You certainly seem to take this personally. I don't really know why you get so defensive about this. I certainly did not imply anything about your cattle so I guess I'm a little confused as to why you would take this to heart. You are not the only person with a show string in this breed. With you being so involved in the show circuit I would certainly think that you of all people would know who is doing this. So please don't play that with me. I am also not so stupid to say anyone's name on a public site. I see certain individual's cattle who show all the signs of other blood and you're bound to as well. This is alo evident in some big horn programs as well. I believe that other breeders concentrate on the beef side of the breed as well. Certain families or blood lines of this breed were founded on the cattle's ability to produce beef. These cattle also had respectable horns as well. When an individual concentrates solely on one trait it shows in the product. Cattle that don't have the minimum amount of horn required by the association's breed standards certainly would come into question by anyone who is a breeder and even those who may not know anything about the breed. When they start looking like something else there's usually a reason.

You say that you concentrate on the beef animal as they were meant to be and I certainly think that this is true in your case. There's no argument here-your cattle that I've seen ceratinly have a great conformation. I don't see any of your cattle offered at public sales. Just wondering where you market them? Do you sell breeding stock and show prospects private treaty? I would suppose you do. So what happens to the rest of the cattle? Do you sell them across the scales or have a beef market for them? We all have our purpose for breeding these animals and with your program and the people who you work for it's quite evidnet that it has been a successful one.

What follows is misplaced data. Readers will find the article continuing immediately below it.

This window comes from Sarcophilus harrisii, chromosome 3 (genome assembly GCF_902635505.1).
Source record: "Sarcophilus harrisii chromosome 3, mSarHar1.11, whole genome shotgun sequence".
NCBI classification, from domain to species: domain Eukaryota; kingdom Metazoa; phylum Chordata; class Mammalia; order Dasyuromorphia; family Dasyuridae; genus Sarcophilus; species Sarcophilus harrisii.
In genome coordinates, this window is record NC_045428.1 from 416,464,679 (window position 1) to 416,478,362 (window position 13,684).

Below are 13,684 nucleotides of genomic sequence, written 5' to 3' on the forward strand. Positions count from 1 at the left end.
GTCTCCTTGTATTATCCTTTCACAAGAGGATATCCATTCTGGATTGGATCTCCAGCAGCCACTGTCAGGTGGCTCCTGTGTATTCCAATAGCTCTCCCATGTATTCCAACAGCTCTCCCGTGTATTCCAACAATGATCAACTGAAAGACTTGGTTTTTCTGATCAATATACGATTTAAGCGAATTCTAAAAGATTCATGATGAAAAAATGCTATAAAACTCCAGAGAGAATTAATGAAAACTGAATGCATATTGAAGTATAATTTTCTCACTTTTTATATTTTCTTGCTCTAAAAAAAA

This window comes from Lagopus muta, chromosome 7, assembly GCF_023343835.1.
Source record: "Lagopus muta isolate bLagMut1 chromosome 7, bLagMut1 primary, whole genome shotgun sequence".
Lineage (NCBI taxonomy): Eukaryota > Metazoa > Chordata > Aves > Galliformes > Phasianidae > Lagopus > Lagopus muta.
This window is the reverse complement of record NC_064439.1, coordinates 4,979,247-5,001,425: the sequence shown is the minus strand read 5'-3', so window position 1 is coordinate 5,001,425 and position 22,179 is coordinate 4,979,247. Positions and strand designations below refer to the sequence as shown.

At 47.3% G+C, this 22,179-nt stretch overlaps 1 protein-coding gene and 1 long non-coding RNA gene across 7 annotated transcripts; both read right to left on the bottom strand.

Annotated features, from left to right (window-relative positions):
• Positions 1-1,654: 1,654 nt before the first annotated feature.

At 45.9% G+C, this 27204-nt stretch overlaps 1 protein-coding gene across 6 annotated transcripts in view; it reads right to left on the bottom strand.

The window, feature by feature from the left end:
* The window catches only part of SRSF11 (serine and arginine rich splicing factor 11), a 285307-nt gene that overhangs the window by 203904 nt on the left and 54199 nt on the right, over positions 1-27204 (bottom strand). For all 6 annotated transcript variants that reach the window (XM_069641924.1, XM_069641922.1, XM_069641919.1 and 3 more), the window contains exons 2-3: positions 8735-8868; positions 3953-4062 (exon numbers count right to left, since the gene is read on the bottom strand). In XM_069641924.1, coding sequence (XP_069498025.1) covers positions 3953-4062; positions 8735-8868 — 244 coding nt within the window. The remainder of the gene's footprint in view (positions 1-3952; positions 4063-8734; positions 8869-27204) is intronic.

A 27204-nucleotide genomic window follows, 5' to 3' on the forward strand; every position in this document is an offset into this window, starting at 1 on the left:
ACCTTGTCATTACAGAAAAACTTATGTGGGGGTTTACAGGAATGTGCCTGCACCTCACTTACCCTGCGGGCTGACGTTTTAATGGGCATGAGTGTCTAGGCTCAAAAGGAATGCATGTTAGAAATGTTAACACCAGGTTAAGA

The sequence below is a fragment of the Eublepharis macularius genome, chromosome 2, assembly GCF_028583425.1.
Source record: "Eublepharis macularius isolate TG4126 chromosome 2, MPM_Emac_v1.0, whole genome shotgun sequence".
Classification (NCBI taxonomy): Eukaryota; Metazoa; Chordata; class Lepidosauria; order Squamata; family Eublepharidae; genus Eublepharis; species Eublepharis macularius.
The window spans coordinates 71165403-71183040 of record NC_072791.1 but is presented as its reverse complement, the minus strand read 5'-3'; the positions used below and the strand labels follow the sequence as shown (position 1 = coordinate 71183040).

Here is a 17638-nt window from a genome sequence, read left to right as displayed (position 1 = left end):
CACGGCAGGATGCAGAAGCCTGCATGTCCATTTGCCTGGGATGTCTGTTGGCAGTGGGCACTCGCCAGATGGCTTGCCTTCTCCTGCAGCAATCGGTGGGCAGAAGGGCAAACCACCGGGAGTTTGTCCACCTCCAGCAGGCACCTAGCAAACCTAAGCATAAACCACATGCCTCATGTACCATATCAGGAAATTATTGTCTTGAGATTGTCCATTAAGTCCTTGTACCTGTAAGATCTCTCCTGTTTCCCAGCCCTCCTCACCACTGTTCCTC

OP
Rustler9

Rustler9

Well-known member
Joined
Jun 14, 2004
Messages
2,356
Reaction score
0
Location
Southern Middle Tennessee
Ryan wrote

I disagree very strongly.

People that actively propagate the genetics of animals that are structurally INCORRECT, and try to sound the alarm against other breeders who are succesful by calling them liars/cheaters/crossbreeders with ZERO proof, I say not only is that bad for the Texas Longhorn breed, it is bad for ANY breed.

I did not say anything against your cattle so you have no reason for such kind comments. But you know I always heard that old phrase about "if the shoe fits wear it". Kind of sounds like it just might be a fit.
 

Ryan

Well-known member
Joined
Sep 6, 2004
Messages
2,637
Reaction score
0
Location
Texas
Rustler9":31rumz6c said:
Ryan,